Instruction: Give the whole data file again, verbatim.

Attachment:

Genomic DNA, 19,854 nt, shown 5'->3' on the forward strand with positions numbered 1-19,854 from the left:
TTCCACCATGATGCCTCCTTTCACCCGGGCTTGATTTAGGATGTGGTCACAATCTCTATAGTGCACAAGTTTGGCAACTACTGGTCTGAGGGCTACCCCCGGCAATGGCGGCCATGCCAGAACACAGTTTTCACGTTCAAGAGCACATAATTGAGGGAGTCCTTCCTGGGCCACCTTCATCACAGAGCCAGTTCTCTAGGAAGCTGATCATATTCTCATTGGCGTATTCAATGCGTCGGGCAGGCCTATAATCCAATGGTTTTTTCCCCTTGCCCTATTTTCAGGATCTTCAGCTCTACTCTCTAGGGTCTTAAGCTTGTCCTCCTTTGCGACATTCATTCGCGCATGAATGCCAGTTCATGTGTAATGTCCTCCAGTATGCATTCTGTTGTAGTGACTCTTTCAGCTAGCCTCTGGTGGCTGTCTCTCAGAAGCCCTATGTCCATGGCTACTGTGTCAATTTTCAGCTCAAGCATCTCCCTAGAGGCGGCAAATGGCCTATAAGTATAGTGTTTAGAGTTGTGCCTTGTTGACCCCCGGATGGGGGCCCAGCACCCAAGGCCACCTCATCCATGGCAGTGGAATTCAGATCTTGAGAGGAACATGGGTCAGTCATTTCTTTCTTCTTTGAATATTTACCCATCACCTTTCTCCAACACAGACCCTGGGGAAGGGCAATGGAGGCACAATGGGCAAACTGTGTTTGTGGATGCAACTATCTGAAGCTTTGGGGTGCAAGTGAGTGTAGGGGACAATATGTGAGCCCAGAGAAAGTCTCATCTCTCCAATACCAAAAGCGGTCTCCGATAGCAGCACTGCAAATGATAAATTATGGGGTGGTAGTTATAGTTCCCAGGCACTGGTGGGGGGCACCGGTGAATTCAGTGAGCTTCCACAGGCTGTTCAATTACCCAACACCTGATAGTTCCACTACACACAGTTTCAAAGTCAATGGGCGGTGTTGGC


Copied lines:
Genomic DNA, 19,854 nt, shown 5'->3' on the forward strand with positions numbered 1-19,854 from the left:
TTCCACCATGATGCCTCCTTTCACCCGGGCTTGATTTAGGATGTGGTCACAATCTCTATAGTGCACAAGTTTGGCAACTACTGGTCTGAGGGCTACCCCCGGCAATGGCGGCCATGCCAGAACACAGTTTTCACGTTCAAGAGCACATAATTGAGGGAGTCCTTCCTGGGCCACCTTCATCACAGAGCCAGTTCTCTAGGAAGCTGATCATATTCTCATTGGCGTATTCAATGCGTCGGGCAGGCCTATAATCCAATGGTTTTTTCCCCTTGCCCTATTTTCAGGATCTTCAGCTCTACTCTCTAGGGTCTTAAGCTTGTCCTCCTTTGCGACATTCATTCGCGCATGAATGCCAGTTCATGTGTAATGTCCTCCAGTATGCATTCTGTTGTAGTGACTCTTTCAGCTAGCCTCTGGTGGCTGTCTCTCAGAAGCCCTATGTCCATGGCTACTGTGTCAATTTTCAGCTCAAGCATCTCCCTAGAGGCGGCAAATGGCCTATAAGTATAGTGTTTAGAGTTGTGCCTTGTTGACCCCCGGATGGGGGCCCAGCACCCAAGGCCACCTCATCCATGGCAGTGGAATTCAGATCTTGAGAGGAACATGGGTCAGTCATTTCTTTCTTCTTTGAATATTTACCCATCACCTTTCTCCAACACAGACCCTGGGGAAGGGCAATGGAGGCACAATGGGCAAACTGTGTTTGTGGATGCAACTATCTGAAGCTTTGGGGTGCAAGTGAGTGTAGGGGACAATATGTGAGCCCAGAGAAAGTCTCATCTCTCCAATACCAAAAGCGGTCTCCGATAGCAGCACTGCAAATGATAAATTATGGGGTGGTAGTTATAGTTCCCAGGCACTGGTGGGGGGCACCGGTGAATTCAGTGAGCTTCCACAGGCTGTTCAATTACCCAACACCTGATAGTTCCACTACACACAGTTTCAAAGTCAATGGGCGGTGTTGGC